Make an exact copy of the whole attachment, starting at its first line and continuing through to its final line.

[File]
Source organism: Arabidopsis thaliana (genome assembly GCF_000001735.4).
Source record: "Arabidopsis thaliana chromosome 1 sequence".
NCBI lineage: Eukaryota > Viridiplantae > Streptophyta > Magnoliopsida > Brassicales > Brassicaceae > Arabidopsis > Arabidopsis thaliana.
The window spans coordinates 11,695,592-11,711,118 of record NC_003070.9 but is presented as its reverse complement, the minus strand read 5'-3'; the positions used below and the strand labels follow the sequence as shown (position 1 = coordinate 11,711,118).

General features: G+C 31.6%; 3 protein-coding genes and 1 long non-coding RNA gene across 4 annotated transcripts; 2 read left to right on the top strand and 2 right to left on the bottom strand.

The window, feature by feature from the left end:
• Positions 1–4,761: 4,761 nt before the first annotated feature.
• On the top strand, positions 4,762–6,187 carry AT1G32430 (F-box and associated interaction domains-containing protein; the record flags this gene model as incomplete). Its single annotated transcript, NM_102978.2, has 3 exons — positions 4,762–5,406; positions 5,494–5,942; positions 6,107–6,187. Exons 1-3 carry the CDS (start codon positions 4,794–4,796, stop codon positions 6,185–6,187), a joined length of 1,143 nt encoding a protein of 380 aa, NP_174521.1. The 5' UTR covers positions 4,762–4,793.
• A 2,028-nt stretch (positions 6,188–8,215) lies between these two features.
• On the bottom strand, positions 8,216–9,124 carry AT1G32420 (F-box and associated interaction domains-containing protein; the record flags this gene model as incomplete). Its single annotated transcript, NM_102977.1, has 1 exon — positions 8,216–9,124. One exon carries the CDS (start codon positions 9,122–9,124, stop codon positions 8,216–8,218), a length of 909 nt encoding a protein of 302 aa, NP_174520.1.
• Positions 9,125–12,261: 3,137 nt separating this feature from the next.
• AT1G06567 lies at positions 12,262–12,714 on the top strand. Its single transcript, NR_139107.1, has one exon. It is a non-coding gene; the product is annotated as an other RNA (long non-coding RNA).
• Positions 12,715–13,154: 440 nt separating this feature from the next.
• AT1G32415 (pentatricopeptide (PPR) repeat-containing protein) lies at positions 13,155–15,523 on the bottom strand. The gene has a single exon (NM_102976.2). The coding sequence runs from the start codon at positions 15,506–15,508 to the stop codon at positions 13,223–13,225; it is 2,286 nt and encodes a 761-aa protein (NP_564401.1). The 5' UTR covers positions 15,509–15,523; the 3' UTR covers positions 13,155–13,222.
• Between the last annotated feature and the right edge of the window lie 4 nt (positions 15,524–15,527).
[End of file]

Source organism: Arabidopsis thaliana (genome assembly GCF_000001735.4).
Source record: "Arabidopsis thaliana chromosome 1 sequence".
NCBI lineage: Eukaryota > Viridiplantae > Streptophyta > Magnoliopsida > Brassicales > Brassicaceae > Arabidopsis > Arabidopsis thaliana.
The window spans coordinates 11,695,592-11,711,118 of record NC_003070.9 but is presented as its reverse complement, the minus strand read 5'-3'; the positions used below and the strand labels follow the sequence as shown (position 1 = coordinate 11,711,118).

General features: G+C 31.6%; 3 protein-coding genes and 1 long non-coding RNA gene across 4 annotated transcripts; 2 read left to right on the top strand and 2 right to left on the bottom strand.

The window, feature by feature from the left end:
• Positions 1–4,761: 4,761 nt before the first annotated feature.
• On the top strand, positions 4,762–6,187 carry AT1G32430 (F-box and associated interaction domains-containing protein; the record flags this gene model as incomplete). Its single annotated transcript, NM_102978.2, has 3 exons — positions 4,762–5,406; positions 5,494–5,942; positions 6,107–6,187. Exons 1-3 carry the CDS (start codon positions 4,794–4,796, stop codon positions 6,185–6,187), a joined length of 1,143 nt encoding a protein of 380 aa, NP_174521.1. The 5' UTR covers positions 4,762–4,793.
• A 2,028-nt stretch (positions 6,188–8,215) lies between these two features.
• On the bottom strand, positions 8,216–9,124 carry AT1G32420 (F-box and associated interaction domains-containing protein; the record flags this gene model as incomplete). Its single annotated transcript, NM_102977.1, has 1 exon — positions 8,216–9,124. One exon carries the CDS (start codon positions 9,122–9,124, stop codon positions 8,216–8,218), a length of 909 nt encoding a protein of 302 aa, NP_174520.1.
• Positions 9,125–12,261: 3,137 nt separating this feature from the next.
• AT1G06567 lies at positions 12,262–12,714 on the top strand. Its single transcript, NR_139107.1, has one exon. It is a non-coding gene; the product is annotated as an other RNA (long non-coding RNA).
• Positions 12,715–13,154: 440 nt separating this feature from the next.
• AT1G32415 (pentatricopeptide (PPR) repeat-containing protein) lies at positions 13,155–15,523 on the bottom strand. The gene has a single exon (NM_102976.2). The coding sequence runs from the start codon at positions 15,506–15,508 to the stop codon at positions 13,223–13,225; it is 2,286 nt and encodes a 761-aa protein (NP_564401.1). The 5' UTR covers positions 15,509–15,523; the 3' UTR covers positions 13,155–13,222.
• Between the last annotated feature and the right edge of the window lie 4 nt (positions 15,524–15,527).